Career 101: Are You Being Professionally Ghosted?

You did the interview, got to the presentation stage and then... poof... the interviewer turned into the phantom menace. You've been professionally ghosted, says Jeanne Sutton, and she knows just what to do.

Woman writing a CV

Last year, everyone wanted to talk about ghosting after Charlize ‘Furiosa’ Theron allegedly ditched former fiance Sean Penn via the cut-all-ties-change-your-number medium. Salacious stuff, but at the end of the day, ghosting wasn’t exactly new. Didn’t we all cut our debs dates and first shifts loose in a similar manner? What about that ex-pal from secondary school whose Facebook friend request still lingers unconfirmed? Let’s move on, like Charlize, and talk about the school of ghosting which is actually spectacularly annoying: professional ghosting.

Professional ghosting (PG) is prevalent in today’s jobs market. PG is when you apply for a job, do the interview (and sometimes even a follow-up presentation) only to hear nothing back from the hiring manager or recruiter you thought you’d developed a connection with. Your inbox is a dust bowl, and you question your LinkedIn worth. It’s crushing, especially if you put a huge amount of effort into your application and interview.

Do

  • Follow-up one more time
  • Scared of the phone? Get over it and ring the hiring manager. You might learn that the job isn’t being filled or that the specifications have changed somewhat. In the latter case, you can pitch yourself again.
  • Move on
  • If you get no traction, throw in the towel. You tried your best. They obviously don’t have good manners. Channel your mum and say, “what’s for you, won’t pass you.”


Don’t

  • Bad mouth
  • If you find yourself professionally ghosted, have a rant with your friends, and get over it. Visualise a small paper boat sailing down a stream. Have a shot of whiskey. Bon’t become that embittered person who complains about something which never happened.Give a manners lesson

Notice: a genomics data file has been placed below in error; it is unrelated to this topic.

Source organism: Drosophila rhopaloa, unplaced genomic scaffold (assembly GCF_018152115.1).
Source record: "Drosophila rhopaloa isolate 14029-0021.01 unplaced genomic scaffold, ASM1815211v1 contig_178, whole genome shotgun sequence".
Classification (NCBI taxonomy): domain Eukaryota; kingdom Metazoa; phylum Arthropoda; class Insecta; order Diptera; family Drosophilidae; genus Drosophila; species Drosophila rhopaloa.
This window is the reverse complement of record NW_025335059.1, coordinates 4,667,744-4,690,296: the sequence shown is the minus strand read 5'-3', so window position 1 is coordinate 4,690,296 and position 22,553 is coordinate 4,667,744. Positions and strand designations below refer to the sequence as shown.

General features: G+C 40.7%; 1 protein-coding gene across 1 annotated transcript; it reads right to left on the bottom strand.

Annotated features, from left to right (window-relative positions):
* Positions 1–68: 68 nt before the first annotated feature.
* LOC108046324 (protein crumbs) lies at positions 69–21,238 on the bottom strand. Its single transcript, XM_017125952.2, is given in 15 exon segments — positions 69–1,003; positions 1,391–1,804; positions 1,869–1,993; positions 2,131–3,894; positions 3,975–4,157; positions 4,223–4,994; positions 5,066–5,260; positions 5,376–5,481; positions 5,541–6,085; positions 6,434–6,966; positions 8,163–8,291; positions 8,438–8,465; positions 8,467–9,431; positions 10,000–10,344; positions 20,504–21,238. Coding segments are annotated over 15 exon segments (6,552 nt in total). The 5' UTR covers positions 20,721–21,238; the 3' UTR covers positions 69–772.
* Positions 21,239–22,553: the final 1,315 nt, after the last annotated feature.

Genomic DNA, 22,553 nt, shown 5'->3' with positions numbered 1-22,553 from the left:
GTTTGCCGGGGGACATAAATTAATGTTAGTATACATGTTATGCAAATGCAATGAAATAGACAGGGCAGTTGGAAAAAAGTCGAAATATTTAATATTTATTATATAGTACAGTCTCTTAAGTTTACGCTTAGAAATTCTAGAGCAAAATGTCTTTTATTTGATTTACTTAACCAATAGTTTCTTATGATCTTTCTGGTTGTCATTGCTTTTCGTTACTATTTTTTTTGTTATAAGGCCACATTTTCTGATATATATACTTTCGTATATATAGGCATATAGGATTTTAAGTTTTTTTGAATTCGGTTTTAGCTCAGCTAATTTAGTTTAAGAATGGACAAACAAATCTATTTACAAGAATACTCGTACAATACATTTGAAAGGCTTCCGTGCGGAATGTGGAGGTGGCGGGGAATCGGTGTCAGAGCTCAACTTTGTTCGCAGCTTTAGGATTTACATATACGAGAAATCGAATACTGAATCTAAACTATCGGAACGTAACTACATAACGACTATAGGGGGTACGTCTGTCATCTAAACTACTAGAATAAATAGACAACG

• You might want to show off your stone cold consonant skills, but there’s nothing stopping the recipient sharing this prime example of your out-of-context sulkiness with their peers in the industry.

 

SOUL CRUSHING

In 2016, the jobseeking process seems crueller than it used to be. You’re up against a lot more people for one role, and it’s rarely an interview-and-done process. Hurried report-writing over a weekend and taking a day off your current job to present ideas to a prospective employer are the increasing norm. The interview has become an audition.

The fact that email’s the primary form of communication in these situations is another icy stumbling block. Yes, it’s speedy, which helps while you sit at the desk of the job you’re trying to escape, but it can feel like you’re talking to a robot. It’s easy for a hiring manager to ignore your missives. One click and your mildly-worded plea disappears.

Eoghan McDermott is a Director of The Communications Clinic and heads up their Training and Careers Clinics to help people present their best selves when looking for new opportunities. When asked about PG becoming a trend, his reply was an adamant, “absolutely.”

“It’s a typical thing that occurs. It’s terrible and it shouldn’t happen. It shows disrespect to the candidate,” he says. A professional and capable recruiter ought to provide potential candidates with an idea of how the company’s progressing with the position. A recent candidate of Eoghan’s was told she’d hear back in three weeks. Such a promise proves a mental comfort. “At least they gave her a heads up, she has a timeline,” Eoghan says.

But what about a situation where HR has been vague? Eoghan thinks that after two weeks, you’re well within your rights to follow up. Ten working days later, there should be some form of progress. He advises dropping a nice upbeat note. A sentence or two checking in that says you’re still interested won’t harm your prospects. If a week passes after that, phone them and try to have a chat.

BANSHEE MOANS

And if you hear nothing after that? Don’t follow-up with a complaint email. The higher ground is rarely worth it and may harm your reputation. “The worst thing you can do is be visibly cranky,” Eoghan cautions. “As much as this is a frustration, you may need to maintain a relationship with a recruiter. You still shouldn’t let that disintegrate.”

Making sure that link is still there means a future offer may be on the cards. Maybe this was a bad time – the hiring manager may have gone on holidays, the company might have changed the scope of the role. “That still doesn’t mean it’s right, though,” Eoghan admits.

Of course, sometimes the best course of action is letting go. “Do you want to work with people who are disrespectful?” Eoghan asks. If the hiring process is driving you up the walls with stress, that may be a warning sign. Don’t give the ghosts power.

This article first appeared in STELLAR’s June issue. The August issue is on shelves now!

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